To truly appreciate the wondrous beauty of life in the ocean, you have to see it at night. When the sun sets, it comes to life in a dazzling display of colors and lights that rivals the best fireworks shows.
An astonishing variety of species use bioluminescence (the natural production of visible light through a chemical reaction) to catch food, hook up with mates, or scare off intruders. In this gallery, we'll look at some of the wildest, and most clever, uses of light at sea.
Being without adhesive suckers would seem to put you at a major disadvantage if you're an octopus, but the deep-sea octopus Stauroteuthis syrtensis manages just fine. In the place of the usual suckers are rows of flashing photophores, which the octopus cannily uses to lure its prey to certain death or to startle intruders.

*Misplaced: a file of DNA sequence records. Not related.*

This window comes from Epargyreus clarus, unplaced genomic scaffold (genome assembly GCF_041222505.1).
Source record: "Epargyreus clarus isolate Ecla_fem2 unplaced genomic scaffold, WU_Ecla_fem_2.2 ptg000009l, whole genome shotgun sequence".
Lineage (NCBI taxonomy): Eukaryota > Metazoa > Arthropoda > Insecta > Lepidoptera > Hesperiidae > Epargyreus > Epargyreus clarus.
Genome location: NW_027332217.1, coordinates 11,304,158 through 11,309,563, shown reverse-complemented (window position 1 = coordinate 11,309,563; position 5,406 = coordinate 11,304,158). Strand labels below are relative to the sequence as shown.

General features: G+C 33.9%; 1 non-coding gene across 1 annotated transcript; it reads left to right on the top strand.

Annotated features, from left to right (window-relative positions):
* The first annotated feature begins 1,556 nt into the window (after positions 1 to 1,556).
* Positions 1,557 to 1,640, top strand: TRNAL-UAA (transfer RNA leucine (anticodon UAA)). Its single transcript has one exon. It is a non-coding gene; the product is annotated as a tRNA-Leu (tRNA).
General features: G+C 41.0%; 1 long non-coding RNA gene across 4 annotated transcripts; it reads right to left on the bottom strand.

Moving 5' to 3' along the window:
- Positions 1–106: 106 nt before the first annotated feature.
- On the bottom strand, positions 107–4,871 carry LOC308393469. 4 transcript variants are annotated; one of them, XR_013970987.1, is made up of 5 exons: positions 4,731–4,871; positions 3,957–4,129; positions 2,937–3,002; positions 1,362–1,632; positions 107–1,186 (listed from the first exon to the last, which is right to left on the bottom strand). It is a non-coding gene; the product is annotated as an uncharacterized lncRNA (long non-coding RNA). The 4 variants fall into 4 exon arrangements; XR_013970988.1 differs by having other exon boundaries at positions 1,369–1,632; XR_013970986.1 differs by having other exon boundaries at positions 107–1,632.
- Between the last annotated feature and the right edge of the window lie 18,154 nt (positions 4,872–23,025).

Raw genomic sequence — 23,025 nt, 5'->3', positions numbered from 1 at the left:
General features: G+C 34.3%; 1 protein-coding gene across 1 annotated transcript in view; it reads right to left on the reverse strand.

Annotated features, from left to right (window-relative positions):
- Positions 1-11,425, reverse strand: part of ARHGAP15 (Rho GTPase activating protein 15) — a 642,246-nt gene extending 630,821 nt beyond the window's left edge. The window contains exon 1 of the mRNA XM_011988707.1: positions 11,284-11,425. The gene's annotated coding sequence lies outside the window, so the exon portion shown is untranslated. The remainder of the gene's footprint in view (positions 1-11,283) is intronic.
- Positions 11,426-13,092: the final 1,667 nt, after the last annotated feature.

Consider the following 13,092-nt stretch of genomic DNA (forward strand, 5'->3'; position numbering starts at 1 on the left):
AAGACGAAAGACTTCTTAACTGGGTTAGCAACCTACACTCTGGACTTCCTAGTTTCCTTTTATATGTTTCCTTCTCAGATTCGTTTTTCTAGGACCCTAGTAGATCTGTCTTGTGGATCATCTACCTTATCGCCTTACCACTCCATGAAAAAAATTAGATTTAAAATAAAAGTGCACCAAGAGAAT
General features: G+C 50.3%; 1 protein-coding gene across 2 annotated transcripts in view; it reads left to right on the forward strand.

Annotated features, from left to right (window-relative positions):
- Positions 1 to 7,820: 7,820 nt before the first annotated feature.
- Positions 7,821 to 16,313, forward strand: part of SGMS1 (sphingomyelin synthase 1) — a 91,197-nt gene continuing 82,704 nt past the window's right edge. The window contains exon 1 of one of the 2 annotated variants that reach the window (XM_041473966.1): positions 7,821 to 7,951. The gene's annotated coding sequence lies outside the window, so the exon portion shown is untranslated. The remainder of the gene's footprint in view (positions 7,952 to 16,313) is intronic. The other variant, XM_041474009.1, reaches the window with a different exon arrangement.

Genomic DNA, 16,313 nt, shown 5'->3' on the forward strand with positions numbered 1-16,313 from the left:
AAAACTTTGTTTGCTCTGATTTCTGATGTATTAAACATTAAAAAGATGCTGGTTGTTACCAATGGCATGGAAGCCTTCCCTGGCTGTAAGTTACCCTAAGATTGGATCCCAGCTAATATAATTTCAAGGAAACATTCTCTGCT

Stauroteuthis feeds on small crustaceans that are attracted to light. Once the unsuspecting critter is close, the octopus grabs it and traps it within a mucus web produced by glands on its arms. In the first study (pdf) to document Stauroteuthis' bioluminescence, Duke University's Sonke Johnsen and colleagues observed that, when disturbed, the octopus splayed out its arms and exposed all its flashing photophores in an attempt to scare off unwanted guests.